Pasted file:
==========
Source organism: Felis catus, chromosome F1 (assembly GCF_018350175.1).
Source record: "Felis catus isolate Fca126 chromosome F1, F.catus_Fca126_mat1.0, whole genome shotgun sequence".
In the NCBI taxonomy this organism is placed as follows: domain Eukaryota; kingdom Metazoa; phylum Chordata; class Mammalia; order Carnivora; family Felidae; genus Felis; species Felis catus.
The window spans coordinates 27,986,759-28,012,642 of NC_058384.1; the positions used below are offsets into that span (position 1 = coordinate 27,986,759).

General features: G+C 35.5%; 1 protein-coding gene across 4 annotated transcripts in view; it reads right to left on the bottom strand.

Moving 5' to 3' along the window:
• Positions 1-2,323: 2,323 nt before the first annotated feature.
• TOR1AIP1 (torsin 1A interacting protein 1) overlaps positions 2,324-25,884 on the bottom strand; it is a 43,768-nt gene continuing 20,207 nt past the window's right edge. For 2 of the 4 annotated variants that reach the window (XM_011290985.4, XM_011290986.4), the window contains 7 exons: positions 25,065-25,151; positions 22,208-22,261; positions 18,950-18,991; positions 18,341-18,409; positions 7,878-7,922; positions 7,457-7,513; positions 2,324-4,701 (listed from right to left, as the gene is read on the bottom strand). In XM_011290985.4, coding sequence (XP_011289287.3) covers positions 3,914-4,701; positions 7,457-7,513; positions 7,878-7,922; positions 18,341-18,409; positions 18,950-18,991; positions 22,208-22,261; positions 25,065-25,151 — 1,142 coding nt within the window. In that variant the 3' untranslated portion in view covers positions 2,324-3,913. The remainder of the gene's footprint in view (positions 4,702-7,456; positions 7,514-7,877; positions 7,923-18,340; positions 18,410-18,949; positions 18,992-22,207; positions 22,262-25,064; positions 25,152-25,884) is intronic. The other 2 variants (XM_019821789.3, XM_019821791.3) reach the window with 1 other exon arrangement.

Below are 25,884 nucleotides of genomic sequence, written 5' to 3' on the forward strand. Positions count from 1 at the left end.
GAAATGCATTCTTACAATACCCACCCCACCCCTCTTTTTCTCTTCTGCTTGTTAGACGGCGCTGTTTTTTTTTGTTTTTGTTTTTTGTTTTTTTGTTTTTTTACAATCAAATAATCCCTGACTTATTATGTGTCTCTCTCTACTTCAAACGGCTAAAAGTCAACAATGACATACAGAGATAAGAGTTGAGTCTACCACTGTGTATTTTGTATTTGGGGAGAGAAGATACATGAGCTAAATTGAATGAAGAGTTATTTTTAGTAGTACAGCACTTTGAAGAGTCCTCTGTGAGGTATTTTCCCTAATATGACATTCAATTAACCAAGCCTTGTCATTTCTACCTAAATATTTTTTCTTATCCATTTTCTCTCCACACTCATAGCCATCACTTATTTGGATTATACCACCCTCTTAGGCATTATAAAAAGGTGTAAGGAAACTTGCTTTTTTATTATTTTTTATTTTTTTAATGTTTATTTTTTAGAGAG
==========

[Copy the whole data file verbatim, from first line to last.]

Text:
Source organism: Felis catus, chromosome F1 (assembly GCF_018350175.1).
Source record: "Felis catus isolate Fca126 chromosome F1, F.catus_Fca126_mat1.0, whole genome shotgun sequence".
In the NCBI taxonomy this organism is placed as follows: domain Eukaryota; kingdom Metazoa; phylum Chordata; class Mammalia; order Carnivora; family Felidae; genus Felis; species Felis catus.
The window spans coordinates 27,986,759-28,012,642 of NC_058384.1; the positions used below are offsets into that span (position 1 = coordinate 27,986,759).

General features: G+C 35.5%; 1 protein-coding gene across 4 annotated transcripts in view; it reads right to left on the bottom strand.

Moving 5' to 3' along the window:
• Positions 1-2,323: 2,323 nt before the first annotated feature.
• TOR1AIP1 (torsin 1A interacting protein 1) overlaps positions 2,324-25,884 on the bottom strand; it is a 43,768-nt gene continuing 20,207 nt past the window's right edge. For 2 of the 4 annotated variants that reach the window (XM_011290985.4, XM_011290986.4), the window contains 7 exons: positions 25,065-25,151; positions 22,208-22,261; positions 18,950-18,991; positions 18,341-18,409; positions 7,878-7,922; positions 7,457-7,513; positions 2,324-4,701 (listed from right to left, as the gene is read on the bottom strand). In XM_011290985.4, coding sequence (XP_011289287.3) covers positions 3,914-4,701; positions 7,457-7,513; positions 7,878-7,922; positions 18,341-18,409; positions 18,950-18,991; positions 22,208-22,261; positions 25,065-25,151 — 1,142 coding nt within the window. In that variant the 3' untranslated portion in view covers positions 2,324-3,913. The remainder of the gene's footprint in view (positions 4,702-7,456; positions 7,514-7,877; positions 7,923-18,340; positions 18,410-18,949; positions 18,992-22,207; positions 22,262-25,064; positions 25,152-25,884) is intronic. The other 2 variants (XM_019821789.3, XM_019821791.3) reach the window with 1 other exon arrangement.

Below are 25,884 nucleotides of genomic sequence, written 5' to 3' on the forward strand. Positions count from 1 at the left end.
GAAATGCATTCTTACAATACCCACCCCACCCCTCTTTTTCTCTTCTGCTTGTTAGACGGCGCTGTTTTTTTTTGTTTTTGTTTTTTGTTTTTTTGTTTTTTTACAATCAAATAATCCCTGACTTATTATGTGTCTCTCTCTACTTCAAACGGCTAAAAGTCAACAATGACATACAGAGATAAGAGTTGAGTCTACCACTGTGTATTTTGTATTTGGGGAGAGAAGATACATGAGCTAAATTGAATGAAGAGTTATTTTTAGTAGTACAGCACTTTGAAGAGTCCTCTGTGAGGTATTTTCCCTAATATGACATTCAATTAACCAAGCCTTGTCATTTCTACCTAAATATTTTTTCTTATCCATTTTCTCTCCACACTCATAGCCATCACTTATTTGGATTATACCACCCTCTTAGGCATTATAAAAAGGTGTAAGGAAACTTGCTTTTTTATTATTTTTTATTTTTTTAATGTTTATTTTTTAGAGAG